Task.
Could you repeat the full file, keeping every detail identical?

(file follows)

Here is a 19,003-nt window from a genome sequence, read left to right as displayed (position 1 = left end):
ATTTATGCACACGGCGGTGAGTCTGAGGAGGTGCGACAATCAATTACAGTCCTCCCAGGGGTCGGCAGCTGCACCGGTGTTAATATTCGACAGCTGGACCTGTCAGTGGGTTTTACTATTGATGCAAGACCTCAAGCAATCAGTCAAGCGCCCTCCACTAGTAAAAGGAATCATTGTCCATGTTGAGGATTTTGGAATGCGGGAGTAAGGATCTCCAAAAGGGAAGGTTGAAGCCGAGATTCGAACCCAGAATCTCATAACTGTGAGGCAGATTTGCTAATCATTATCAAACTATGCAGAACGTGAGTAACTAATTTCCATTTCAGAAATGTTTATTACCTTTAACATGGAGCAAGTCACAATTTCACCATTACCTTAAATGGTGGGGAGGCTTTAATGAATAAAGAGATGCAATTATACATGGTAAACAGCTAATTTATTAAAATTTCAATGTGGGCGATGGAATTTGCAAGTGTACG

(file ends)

Here is a 19,003-nt window from a genome sequence, read left to right as displayed (position 1 = left end):
ATTTATGCACACGGCGGTGAGTCTGAGGAGGTGCGACAATCAATTACAGTCCTCCCAGGGGTCGGCAGCTGCACCGGTGTTAATATTCGACAGCTGGACCTGTCAGTGGGTTTTACTATTGATGCAAGACCTCAAGCAATCAGTCAAGCGCCCTCCACTAGTAAAAGGAATCATTGTCCATGTTGAGGATTTTGGAATGCGGGAGTAAGGATCTCCAAAAGGGAAGGTTGAAGCCGAGATTCGAACCCAGAATCTCATAACTGTGAGGCAGATTTGCTAATCATTATCAAACTATGCAGAACGTGAGTAACTAATTTCCATTTCAGAAATGTTTATTACCTTTAACATGGAGCAAGTCACAATTTCACCATTACCTTAAATGGTGGGGAGGCTTTAATGAATAAAGAGATGCAATTATACATGGTAAACAGCTAATTTATTAAAATTTCAATGTGGGCGATGGAATTTGCAAGTGTACG